A Study of the construction of parental-child power relations in Pla Boo Thong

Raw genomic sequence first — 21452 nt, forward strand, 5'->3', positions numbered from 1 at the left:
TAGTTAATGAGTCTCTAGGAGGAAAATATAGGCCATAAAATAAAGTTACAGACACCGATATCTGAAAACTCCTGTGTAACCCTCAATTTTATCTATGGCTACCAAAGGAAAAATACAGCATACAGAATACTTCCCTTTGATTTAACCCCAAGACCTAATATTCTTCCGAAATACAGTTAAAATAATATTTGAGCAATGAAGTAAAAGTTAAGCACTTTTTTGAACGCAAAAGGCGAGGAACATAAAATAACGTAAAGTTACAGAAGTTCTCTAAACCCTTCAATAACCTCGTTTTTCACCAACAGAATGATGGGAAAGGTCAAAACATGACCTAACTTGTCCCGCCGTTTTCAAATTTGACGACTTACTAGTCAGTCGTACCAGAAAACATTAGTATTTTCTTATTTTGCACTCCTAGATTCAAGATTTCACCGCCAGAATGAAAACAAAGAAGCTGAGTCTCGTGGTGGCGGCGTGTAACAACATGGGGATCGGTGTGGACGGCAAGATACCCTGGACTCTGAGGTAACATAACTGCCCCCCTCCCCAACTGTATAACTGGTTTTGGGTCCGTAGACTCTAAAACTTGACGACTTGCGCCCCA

This study is a discourse analysis of verbal and visual language used to describe the characters of parents and children in Pla Boo Thong, the classic Thai children’s book. The purpose of this study are 1) to find out the ideology of parental-child power relations portrayed in Pla Boo Thong; 2) to study the construction of parentalchild power relations through the verbal and visual language in Pla Boo Thong and 3) to raise awareness of the significance of the parental-child power relations in children’s books. vii Findings from the analysis of verbal and visual language in Pla Boo Thong revealed the imbalance of parental-child power relations. The ideology presented in Pla Boo Thong is the commonly accepted ideology in Thai communities that adults are older and, hence, powerful and superior, and because of that, are to be respected and given power as well as legitimacy to order, manipulate, or even punish. The use of verbal and visual language implies the imbalance of parental-child power relations resulting from age hierarchy. In view that literature is a powerful medium that allows children to learn and be instilled with moral lessons and that authors are believed to be influenced by the cultural values of their society, the verbal and visual portrayal found in Pla Boo Thong can be regarded an influential factor in emphasizing and reproducing a Thai ideology, especially one that provides parents legitimacy to use power in the family. It can also be seen as the continuation of the existing Thai values and social ties. It is hoped that the findings will bring on a better insight into the influence of verbal and visual language used as a tool in children’s books on the child socialization and broaden the perspectives of discourse analysis, particularly, discourse for juveniles and education. It is suggested that the ideology of parental-child power relations in other children’s books should be further studied to find out whether the stereotypes of parental-child power relations are also instilled. The findings may bring on insights into the problem of age bias in Thai society.